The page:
Stanford researchers measure African farm yields using high-resolution satellites
Stanford researchers have developed a new way to estimate crop yields from space, using high-resolution photos snapped by a new wave of compact satellites.
The approach, detailed in the Feb. 13 issue of Proceedings of the National Academy of Sciences, could help estimate agricultural productivity and test intervention strategies in poor regions of the world where data are currently extremely scarce.
“Improving agricultural productivity is going to be one of the main ways to reduce hunger and improve livelihoods in poor parts of the world,” said study-coauthor Marshall Burke, an assistant professor of Earth system science at Stanford’s School of Earth, Energy & Environmental Sciences. “But to improve agricultural productivity, we first have to measure it, and unfortunately this isn’t done on most farms around the world.”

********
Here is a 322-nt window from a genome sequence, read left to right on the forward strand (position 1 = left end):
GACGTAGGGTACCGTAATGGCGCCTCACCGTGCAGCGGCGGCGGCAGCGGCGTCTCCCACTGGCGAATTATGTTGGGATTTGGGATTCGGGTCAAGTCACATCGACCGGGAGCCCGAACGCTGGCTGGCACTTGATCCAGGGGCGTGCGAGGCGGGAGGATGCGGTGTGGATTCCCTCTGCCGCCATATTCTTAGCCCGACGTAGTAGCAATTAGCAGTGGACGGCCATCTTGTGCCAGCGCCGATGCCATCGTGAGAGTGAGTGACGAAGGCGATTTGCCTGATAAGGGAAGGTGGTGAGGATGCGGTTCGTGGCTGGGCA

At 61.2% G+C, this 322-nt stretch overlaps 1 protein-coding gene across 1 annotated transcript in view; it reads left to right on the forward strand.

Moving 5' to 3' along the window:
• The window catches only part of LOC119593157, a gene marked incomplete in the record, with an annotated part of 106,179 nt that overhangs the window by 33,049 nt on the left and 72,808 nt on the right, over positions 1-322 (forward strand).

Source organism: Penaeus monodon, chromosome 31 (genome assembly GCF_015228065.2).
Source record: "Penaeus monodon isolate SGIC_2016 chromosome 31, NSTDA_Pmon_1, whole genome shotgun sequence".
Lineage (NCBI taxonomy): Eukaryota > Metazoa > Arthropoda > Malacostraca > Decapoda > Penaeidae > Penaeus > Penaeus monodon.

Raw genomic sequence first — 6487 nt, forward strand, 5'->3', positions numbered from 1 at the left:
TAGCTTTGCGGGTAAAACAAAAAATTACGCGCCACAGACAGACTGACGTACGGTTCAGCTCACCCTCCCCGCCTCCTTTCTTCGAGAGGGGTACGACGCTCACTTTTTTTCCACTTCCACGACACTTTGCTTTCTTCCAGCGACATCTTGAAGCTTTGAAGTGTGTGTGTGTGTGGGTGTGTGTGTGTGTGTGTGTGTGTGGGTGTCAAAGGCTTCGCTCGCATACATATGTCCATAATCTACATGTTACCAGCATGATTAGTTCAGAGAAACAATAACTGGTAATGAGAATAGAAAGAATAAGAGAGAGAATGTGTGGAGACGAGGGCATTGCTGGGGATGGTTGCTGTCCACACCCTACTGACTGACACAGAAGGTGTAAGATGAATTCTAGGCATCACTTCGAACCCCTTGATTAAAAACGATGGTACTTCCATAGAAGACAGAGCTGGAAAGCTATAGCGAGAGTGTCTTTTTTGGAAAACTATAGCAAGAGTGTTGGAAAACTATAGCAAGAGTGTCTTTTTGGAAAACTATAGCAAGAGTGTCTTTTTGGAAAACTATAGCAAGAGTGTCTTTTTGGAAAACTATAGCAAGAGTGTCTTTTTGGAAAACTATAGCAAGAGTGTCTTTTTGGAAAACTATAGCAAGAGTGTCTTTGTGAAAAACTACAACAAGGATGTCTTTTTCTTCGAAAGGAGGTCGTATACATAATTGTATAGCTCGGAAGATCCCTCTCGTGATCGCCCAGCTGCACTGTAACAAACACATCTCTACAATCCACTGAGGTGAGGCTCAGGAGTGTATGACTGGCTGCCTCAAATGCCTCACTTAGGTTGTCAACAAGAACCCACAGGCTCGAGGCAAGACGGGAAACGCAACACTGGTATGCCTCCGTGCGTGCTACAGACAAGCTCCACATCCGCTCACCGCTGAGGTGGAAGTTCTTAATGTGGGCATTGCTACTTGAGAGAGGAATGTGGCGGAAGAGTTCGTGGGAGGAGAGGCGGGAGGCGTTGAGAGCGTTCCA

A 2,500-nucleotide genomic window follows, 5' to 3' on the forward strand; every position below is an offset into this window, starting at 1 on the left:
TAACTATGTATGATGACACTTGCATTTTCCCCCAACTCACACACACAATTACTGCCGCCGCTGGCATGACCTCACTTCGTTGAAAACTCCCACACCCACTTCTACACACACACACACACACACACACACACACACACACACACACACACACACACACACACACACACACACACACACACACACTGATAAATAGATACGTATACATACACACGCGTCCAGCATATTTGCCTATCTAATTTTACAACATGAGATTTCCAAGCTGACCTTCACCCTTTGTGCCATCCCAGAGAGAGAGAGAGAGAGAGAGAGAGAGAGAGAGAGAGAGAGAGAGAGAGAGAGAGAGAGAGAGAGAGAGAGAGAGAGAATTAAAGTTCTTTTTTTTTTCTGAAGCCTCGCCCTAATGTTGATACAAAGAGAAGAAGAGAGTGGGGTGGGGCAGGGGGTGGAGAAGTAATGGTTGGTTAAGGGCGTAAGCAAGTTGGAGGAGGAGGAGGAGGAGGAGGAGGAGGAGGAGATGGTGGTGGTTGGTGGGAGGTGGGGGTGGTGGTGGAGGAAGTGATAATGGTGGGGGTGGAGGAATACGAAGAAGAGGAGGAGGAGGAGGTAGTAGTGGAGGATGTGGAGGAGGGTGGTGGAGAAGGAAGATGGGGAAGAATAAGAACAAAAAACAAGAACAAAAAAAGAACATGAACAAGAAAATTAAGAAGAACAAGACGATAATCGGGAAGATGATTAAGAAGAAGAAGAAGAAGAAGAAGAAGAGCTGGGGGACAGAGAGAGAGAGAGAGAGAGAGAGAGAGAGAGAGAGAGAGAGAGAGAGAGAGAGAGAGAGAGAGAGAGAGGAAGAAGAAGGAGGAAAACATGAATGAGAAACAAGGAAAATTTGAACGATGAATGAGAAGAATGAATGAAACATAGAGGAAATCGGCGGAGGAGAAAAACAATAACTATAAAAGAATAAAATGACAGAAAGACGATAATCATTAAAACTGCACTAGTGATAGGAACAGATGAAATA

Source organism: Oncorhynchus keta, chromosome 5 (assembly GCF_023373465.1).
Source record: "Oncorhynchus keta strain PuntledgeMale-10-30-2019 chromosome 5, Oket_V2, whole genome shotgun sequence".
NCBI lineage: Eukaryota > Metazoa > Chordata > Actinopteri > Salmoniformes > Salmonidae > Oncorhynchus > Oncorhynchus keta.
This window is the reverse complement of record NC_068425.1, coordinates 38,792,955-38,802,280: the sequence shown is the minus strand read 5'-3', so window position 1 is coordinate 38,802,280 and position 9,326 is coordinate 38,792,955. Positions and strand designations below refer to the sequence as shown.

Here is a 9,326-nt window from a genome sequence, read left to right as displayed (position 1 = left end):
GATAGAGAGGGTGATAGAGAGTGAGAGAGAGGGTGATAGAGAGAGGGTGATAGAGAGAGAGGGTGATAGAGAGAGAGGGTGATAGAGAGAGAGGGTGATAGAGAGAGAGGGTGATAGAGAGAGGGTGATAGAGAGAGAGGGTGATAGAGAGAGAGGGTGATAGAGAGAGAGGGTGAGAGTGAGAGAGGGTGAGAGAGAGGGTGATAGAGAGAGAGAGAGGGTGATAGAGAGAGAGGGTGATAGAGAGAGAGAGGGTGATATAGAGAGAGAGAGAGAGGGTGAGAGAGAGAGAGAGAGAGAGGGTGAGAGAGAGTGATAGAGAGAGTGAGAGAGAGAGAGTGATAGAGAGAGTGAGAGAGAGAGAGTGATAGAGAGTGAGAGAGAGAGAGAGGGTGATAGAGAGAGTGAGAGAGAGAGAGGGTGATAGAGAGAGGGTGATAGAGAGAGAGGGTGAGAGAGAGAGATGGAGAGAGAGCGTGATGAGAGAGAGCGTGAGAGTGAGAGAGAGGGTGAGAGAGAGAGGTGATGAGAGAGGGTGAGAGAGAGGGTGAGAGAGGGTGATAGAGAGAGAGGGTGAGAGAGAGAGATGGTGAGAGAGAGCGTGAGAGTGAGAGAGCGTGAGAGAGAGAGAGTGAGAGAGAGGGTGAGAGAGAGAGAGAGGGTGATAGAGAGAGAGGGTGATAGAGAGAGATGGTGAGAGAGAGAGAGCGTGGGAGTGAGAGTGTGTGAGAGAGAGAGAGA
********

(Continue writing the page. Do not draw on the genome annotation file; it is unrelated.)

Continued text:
Earth-observing satellites have been around for over three decades, but most of the imagery they capture has not been of high enough resolution to visualize the very small agricultural fields typical in developing countries. Recently, however, satellites have shrunk in both size and cost while simultaneously improving in resolution, and today there are several companies competing to launch into space refrigerator- and shoebox-sized satellites that take high-resolution images of Earth.
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Photo via Stanford University.